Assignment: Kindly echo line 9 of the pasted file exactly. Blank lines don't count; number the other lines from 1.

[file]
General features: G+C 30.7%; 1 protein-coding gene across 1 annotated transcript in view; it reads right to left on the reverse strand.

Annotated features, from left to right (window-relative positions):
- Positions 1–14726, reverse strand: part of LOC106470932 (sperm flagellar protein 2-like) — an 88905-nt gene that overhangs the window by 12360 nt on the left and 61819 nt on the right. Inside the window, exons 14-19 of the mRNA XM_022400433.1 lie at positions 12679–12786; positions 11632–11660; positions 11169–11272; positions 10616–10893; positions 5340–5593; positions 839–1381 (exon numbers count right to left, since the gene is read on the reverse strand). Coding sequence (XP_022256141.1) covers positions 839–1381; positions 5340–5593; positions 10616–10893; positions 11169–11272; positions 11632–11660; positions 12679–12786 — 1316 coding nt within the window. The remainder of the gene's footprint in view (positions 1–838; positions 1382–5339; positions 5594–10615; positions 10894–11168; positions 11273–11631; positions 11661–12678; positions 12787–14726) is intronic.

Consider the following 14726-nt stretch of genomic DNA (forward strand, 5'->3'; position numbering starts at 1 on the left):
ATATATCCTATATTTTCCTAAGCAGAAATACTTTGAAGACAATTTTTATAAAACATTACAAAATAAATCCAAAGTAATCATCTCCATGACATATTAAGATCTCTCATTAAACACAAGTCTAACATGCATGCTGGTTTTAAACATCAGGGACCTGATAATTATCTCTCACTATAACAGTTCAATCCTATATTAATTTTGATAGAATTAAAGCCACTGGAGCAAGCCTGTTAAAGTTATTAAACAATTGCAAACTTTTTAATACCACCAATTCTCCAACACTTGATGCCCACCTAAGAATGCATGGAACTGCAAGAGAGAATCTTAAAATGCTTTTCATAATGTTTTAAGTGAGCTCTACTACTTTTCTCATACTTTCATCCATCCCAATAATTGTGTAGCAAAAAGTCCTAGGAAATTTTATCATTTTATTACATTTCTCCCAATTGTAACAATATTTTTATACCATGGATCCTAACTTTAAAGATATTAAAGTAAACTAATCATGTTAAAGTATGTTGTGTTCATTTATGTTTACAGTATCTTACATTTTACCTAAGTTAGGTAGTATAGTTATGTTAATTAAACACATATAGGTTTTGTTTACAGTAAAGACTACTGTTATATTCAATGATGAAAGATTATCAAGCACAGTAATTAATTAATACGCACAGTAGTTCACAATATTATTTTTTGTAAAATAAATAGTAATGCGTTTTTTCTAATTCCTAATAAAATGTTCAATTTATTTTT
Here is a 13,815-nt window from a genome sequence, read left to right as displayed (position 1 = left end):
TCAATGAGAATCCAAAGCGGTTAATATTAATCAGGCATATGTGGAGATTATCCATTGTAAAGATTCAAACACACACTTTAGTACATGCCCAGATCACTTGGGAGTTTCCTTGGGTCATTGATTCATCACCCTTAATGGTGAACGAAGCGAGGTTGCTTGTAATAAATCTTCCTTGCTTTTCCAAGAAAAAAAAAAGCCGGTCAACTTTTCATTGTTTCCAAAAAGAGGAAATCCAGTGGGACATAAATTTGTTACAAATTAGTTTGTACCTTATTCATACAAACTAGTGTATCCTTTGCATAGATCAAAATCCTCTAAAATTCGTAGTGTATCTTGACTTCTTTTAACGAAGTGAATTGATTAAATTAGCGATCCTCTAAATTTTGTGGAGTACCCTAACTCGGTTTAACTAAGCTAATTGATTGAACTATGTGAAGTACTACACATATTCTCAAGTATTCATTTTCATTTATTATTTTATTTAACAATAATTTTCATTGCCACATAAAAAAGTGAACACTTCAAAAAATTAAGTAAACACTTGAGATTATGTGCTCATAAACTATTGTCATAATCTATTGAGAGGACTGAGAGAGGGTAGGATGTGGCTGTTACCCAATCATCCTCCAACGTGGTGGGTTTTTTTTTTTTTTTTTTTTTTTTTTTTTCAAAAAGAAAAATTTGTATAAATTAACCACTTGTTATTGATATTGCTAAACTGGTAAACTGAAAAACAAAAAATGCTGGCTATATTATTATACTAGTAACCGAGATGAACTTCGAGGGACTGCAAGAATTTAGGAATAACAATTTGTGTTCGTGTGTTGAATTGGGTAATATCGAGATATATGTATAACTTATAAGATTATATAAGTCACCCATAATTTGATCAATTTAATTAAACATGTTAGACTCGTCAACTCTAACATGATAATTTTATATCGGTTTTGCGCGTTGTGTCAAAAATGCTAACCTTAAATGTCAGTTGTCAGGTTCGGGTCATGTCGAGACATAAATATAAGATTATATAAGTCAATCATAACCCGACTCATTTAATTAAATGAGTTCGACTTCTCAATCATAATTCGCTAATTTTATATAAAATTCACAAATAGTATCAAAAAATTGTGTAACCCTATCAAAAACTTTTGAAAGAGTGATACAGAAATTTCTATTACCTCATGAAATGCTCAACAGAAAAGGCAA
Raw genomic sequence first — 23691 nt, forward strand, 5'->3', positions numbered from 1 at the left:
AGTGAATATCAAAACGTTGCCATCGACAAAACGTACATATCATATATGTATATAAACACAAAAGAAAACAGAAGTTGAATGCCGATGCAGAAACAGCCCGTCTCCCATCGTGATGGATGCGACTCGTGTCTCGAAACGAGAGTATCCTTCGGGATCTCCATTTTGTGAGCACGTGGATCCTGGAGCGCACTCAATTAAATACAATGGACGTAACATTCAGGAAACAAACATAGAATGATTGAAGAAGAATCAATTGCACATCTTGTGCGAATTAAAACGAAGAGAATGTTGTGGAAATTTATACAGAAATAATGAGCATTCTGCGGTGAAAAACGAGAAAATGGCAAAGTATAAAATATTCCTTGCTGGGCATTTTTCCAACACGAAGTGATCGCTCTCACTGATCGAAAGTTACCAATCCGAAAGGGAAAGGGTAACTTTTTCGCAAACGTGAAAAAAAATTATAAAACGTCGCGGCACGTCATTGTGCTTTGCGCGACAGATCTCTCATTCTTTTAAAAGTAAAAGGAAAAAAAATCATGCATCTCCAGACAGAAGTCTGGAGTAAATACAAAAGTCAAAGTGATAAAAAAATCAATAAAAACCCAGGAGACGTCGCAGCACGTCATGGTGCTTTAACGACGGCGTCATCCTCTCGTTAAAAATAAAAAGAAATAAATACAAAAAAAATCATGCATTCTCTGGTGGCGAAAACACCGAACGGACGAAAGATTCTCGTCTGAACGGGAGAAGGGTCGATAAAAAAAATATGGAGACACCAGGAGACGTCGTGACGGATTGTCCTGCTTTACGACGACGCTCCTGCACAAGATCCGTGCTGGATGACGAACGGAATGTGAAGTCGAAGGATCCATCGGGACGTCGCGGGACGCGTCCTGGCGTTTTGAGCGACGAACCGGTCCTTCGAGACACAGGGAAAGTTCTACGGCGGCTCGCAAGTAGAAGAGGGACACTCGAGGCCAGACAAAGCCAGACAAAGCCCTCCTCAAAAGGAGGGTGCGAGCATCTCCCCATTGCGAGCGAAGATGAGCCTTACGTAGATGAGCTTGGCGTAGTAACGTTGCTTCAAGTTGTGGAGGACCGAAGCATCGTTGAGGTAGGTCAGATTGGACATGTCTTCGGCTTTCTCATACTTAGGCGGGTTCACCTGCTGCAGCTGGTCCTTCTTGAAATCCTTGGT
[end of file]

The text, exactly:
AGTGAATATCAAAACGTTGCCATCGACAAAACGTACATATCATATATGTATATAAACACAAAAGAAAACAGAAGTTGAATGCCGATGCAGAAACAGCCCGTCTCCCATCGTGATGGATGCGACTCGTGTCTCGAAACGAGAGTATCCTTCGGGATCTCCATTTTGTGAGCACGTGGATCCTGGAGCGCACTCAATTAAATACAATGGACGTAACATTCAGGAAACAAACATAGAATGATTGAAGAAGAATCAATTGCACATCTTGTGCGAATTAAAACGAAGAGAATGTTGTGGAAATTTATACAGAAATAATGAGCATTCTGCGGTGAAAAACGAGAAAATGGCAAAGTATAAAATATTCCTTGCTGGGCATTTTTCCAACACGAAGTGATCGCTCTCACTGATCGAAAGTTACCAATCCGAAAGGGAAAGGGTAACTTTTTCGCAAACGTGAAAAAAAATTATAAAACGTCGCGGCACGTCATTGTGCTTTGCGCGACAGATCTCTCATTCTTTTAAAAGTAAAAGGAAAAAAAATCATGCATCTCCAGACAGAAGTCTGGAGTAAATACAAAAGTCAAAGTGATAAAAAAATCAATAAAAACCCAGGAGACGTCGCAGCACGTCATGGTGCTTTAACGACGGCGTCATCCTCTCGTTAAAAATAAAAAGAAATAAATACAAAAAAAATCATGCATTCTCTGGTGGCGAAAACACCGAACGGACGAAAGATTCTCGTCTGAACGGGAGAAGGGTCGATAAAAAAAATATGGAGACACCAGGAGACGTCGTGACGGATTGTCCTGCTTTACGACGACGCTCCTGCACAAGATCCGTGCTGGATGACGAACGGAATGTGAAGTCGAAGGATCCATCGGGACGTCGCGGGACGCGTCCTGGCGTTTTGAGCGACGAACCGGTCCTTCGAGACACAGGGAAAGTTCTACGGCGGCTCGCAAGTAGAAGAGGGACACTCGAGGCCAGACAAAGCCAGACAAAGCCCTCCTCAAAAGGAGGGTGCGAGCATCTCCCCATTGCGAGCGAAGATGAGCCTTACGTAGATGAGCTTGGCGTAGTAACGTTGCTTCAAGTTGTGGAGGACCGAAGCATCGTTGAGGTAGGTCAGATTGGACATGTCTTCGGCTTTCTCATACTTAGGCGGGTTCACCTGCTGCAGCTGGTCCTTCTTGAAATCCTTGGT